Predicting learning outcome in a first-year engineering course: a human-centered learning analytics approach

Laura Melissa Cruz Castro, Tiantian Li, Leyla Ciner, Kerrie A. Douglas, Christopher Greg Brinton

Research output: Contribution to journalConference articlepeer-review


First-year engineering courses are relatively large with several sections; thus, it can be rather difficult for an individual instructor to recognize when a particular student begins to lose engagement. Learning management systems (LMS) (e.g., Canvas, Blackboard, Brightspace) can be valuable tools to provide a consistent curriculum across several sections of a course and generate data regarding students' engagement with course materials. However, a human-centered approach to transform the data needs to be utilized to extract valuable insights from LMS data. The purpose of this Complete Research paper is to explore the following research questions: What type of LMS objects contain information to explain students' grades in a first-year engineering course? Is the inclusion of a human operator during the data transformation process significant to the analysis of learning outcomes? For this, data from LMS is used to predict the learning outcome of students in a FYE course. Two predictive models are compared. The first model corresponds to a usual predictive model, using the data from the LMS directly. The second model considers the specifics of the course, by transforming the data from aggregate user interaction to more granular categories related to the content of the class by a human operator. A logistic regression model is fitted using both datasets. The comparison between predictive measures such as precision, accuracy, and recall are then analyzed. The findings from the transformed dataset indicate that students' engagement with the career exploration curriculum was the strongest predictor of students' final grades in the course. This is a fascinating finding because the amount of weight the career assignments contributed to the overall course grade was relatively low. Additionally, while both models produced adequate fit indices, the human-informed model performed significantly better and resulted in more interpretable results.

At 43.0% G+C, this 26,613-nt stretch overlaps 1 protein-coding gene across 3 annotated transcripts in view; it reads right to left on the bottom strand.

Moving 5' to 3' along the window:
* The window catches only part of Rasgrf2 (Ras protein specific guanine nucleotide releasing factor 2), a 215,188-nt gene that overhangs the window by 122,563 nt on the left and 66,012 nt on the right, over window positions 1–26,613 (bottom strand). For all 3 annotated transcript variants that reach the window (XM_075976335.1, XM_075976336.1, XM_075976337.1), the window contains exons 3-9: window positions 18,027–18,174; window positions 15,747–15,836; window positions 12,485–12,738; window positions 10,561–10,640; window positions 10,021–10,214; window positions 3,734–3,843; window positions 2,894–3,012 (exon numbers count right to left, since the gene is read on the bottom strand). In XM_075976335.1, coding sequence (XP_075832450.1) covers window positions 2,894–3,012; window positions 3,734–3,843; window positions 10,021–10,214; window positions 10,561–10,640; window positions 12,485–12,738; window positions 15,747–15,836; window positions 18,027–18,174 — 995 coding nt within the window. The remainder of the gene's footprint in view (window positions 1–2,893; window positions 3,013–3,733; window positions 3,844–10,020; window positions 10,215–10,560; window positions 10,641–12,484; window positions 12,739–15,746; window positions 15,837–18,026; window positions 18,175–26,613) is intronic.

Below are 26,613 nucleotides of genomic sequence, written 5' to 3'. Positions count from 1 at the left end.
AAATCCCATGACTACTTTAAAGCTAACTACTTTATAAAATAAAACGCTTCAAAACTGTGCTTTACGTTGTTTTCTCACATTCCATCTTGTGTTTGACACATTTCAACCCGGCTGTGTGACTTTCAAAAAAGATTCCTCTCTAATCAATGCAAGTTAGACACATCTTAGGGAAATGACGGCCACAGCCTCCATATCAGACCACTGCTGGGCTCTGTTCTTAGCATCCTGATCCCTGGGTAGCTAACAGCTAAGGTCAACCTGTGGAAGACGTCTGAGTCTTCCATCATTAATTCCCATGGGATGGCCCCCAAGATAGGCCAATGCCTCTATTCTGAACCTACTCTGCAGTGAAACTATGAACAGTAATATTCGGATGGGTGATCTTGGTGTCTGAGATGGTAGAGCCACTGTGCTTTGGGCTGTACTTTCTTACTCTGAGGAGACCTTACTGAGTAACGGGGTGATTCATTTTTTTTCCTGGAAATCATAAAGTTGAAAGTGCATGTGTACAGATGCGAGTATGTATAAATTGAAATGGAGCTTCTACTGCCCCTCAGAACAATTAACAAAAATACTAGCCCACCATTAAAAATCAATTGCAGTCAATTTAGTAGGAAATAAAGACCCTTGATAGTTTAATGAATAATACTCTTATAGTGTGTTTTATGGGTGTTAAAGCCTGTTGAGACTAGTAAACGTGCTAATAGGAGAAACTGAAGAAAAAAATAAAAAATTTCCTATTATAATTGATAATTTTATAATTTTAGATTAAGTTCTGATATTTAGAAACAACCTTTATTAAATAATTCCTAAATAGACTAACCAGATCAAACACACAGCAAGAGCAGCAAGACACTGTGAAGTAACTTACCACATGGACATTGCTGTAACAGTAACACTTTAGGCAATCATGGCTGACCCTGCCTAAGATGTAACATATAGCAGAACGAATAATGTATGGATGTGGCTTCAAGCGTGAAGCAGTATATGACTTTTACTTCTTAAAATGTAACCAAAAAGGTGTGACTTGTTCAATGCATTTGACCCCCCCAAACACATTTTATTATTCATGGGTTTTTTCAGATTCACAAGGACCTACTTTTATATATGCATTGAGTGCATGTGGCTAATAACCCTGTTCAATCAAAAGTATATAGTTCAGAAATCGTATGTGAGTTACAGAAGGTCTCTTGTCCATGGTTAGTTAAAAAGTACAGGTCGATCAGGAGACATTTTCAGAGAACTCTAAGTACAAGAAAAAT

Original languageEnglish (US)
JournalASEE Annual Conference and Exposition, Conference Proceedings
StatePublished - Aug 23 2022
Event129th ASEE Annual Conference and Exposition: Excellence Through Diversity, ASEE 2022 - Minneapolis, United States
Duration: Jun 26 2022Jun 29 2022

All Science Journal Classification (ASJC) codes

  • General Engineering


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